J.B. Spins

Jazz, film, and improvised culture.

Monday, June 09, 2014

KINO! ’14: West

During the late 1960s, the New Left popularized the slogan “the personal is political.” They did not do Nelly Senff any favors by doing so. When she crosses over to West Berlin, she cites “personal reasons” as her motivation, but the Allied security services are primed to distrust such evasive answers, for good reason. Senff quickly learns she might be unwittingly caught amidst a wider conspiracy in Christian Schwochow’s West (trailer here), which screens during the 2014 KINO! Festival of German Films in New York.

Senff was once a leading scientist in East Germany, much like her late Russian partner, Wassilij. He was an erratic presence in her life and that of their son, Alexej, but they still miss him dearly. Therefore, it is a bit of a shock when Senff learns her roguish lover was also a Stasi courier, who perhaps faked his death to escape their grasp. Keen to find out his whereabouts, the various agencies withhold Senff’s requisite approvals until she gives them answers. That means for the foreseeable future, she and Alexej will be stuck in the gray, institutional Marienfelde Refugee Center and not legally employable.

The respectable West is not nearly comparable to Petzold’s Barbara or Donnersmarck’s The Lives of Others, but it never seeks to excuse or deny the human rights violations of the GDR regime. From what we see and hear in the film, life in the East was pretty bad. There is a fair amount of moral equivalency going on, but the Americans emerge looking the best, thanks to the sympathetic presentation and portrayal of CIA agent John Bird, playing with finely nuanced sensitivity by Jacky Ido.

For similar reasons, the obvious comparison between Nina Hoss’s Dr. Barbara Wolff and Jördis Triebel is not favorable to the latter. She does a fine expressing Senff’s mounting paranoia, but she cannot reach the same levels of diffident defiance and quiet vulnerability.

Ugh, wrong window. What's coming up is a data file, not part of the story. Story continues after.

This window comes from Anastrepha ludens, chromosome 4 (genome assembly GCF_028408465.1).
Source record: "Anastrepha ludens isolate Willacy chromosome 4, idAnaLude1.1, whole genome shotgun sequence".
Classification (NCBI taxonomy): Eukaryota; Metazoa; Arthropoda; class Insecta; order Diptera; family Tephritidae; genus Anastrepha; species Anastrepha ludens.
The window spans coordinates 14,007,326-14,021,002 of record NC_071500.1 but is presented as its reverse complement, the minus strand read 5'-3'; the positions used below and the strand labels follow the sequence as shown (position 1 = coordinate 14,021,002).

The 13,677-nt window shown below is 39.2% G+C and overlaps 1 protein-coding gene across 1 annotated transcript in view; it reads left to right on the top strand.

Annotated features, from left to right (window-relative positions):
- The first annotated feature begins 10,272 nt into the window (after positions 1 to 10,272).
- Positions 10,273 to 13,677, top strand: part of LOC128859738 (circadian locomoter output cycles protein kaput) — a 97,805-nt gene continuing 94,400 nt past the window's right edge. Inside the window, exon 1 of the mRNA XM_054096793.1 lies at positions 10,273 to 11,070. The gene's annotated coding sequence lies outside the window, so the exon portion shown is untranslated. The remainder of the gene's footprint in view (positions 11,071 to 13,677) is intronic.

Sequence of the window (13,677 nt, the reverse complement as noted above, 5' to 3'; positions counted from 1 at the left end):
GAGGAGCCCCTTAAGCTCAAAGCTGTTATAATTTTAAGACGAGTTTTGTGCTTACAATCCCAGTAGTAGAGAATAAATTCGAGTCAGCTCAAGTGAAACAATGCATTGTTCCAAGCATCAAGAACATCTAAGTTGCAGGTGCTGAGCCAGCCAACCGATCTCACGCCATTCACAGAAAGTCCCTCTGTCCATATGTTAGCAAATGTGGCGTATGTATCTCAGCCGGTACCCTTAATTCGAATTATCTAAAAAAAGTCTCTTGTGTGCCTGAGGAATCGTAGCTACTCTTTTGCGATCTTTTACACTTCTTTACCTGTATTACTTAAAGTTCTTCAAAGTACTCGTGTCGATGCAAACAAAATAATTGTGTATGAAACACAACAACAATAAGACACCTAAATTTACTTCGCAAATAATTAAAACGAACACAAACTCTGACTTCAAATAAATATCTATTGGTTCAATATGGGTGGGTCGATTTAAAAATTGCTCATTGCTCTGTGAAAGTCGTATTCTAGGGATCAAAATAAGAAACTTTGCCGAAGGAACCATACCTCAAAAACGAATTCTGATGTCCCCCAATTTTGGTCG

Frankly, in terms of its structure and tenor, West is a bit erratic. Just when it is poised to become a Brezhnev era Third Man, it pulls back from the brink, settling for more domestic dramas. Still, it definitely convinces viewers government buildings are no place to raise a child. It also takes seriously the notion of Stasi persecution targeting GDR defectors.

Ultimately, West works towards a hopeful statement rather than an angry one, making it an interesting film to see in conjunction with Dercourt’s A Pact, also screening during the festival. It is a work of some merit, but it lacks the moral heft and tragic pay-off of its more heralded predecessors. Recommended with minor reservations, West opens this year’s non-MoMA KINO! with an invite only screening at the Museum of the Moving Image this Thursday (6/12), in advance of a forthcoming New York theatrical release.

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